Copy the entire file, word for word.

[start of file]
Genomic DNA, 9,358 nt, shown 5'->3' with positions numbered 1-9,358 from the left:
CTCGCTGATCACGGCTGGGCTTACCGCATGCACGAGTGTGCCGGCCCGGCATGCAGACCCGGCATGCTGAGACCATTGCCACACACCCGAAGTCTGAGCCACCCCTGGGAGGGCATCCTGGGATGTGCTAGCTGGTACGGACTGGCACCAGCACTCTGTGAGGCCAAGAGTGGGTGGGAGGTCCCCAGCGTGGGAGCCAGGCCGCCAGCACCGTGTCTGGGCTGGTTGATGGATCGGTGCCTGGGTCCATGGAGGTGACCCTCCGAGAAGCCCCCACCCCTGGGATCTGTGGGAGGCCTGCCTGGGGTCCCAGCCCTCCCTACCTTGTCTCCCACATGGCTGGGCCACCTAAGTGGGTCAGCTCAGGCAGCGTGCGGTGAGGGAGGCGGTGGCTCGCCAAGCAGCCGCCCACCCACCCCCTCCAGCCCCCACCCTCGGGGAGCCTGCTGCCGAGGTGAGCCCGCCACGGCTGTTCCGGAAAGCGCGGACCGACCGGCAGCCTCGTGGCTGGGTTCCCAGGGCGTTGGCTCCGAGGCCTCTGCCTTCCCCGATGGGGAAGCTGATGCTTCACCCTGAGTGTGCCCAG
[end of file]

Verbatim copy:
Genomic DNA, 9,358 nt, shown 5'->3' with positions numbered 1-9,358 from the left:
CTCGCTGATCACGGCTGGGCTTACCGCATGCACGAGTGTGCCGGCCCGGCATGCAGACCCGGCATGCTGAGACCATTGCCACACACCCGAAGTCTGAGCCACCCCTGGGAGGGCATCCTGGGATGTGCTAGCTGGTACGGACTGGCACCAGCACTCTGTGAGGCCAAGAGTGGGTGGGAGGTCCCCAGCGTGGGAGCCAGGCCGCCAGCACCGTGTCTGGGCTGGTTGATGGATCGGTGCCTGGGTCCATGGAGGTGACCCTCCGAGAAGCCCCCACCCCTGGGATCTGTGGGAGGCCTGCCTGGGGTCCCAGCCCTCCCTACCTTGTCTCCCACATGGCTGGGCCACCTAAGTGGGTCAGCTCAGGCAGCGTGCGGTGAGGGAGGCGGTGGCTCGCCAAGCAGCCGCCCACCCACCCCCTCCAGCCCCCACCCTCGGGGAGCCTGCTGCCGAGGTGAGCCCGCCACGGCTGTTCCGGAAAGCGCGGACCGACCGGCAGCCTCGTGGCTGGGTTCCCAGGGCGTTGGCTCCGAGGCCTCTGCCTTCCCCGATGGGGAAGCTGATGCTTCACCCTGAGTGTGCCCAG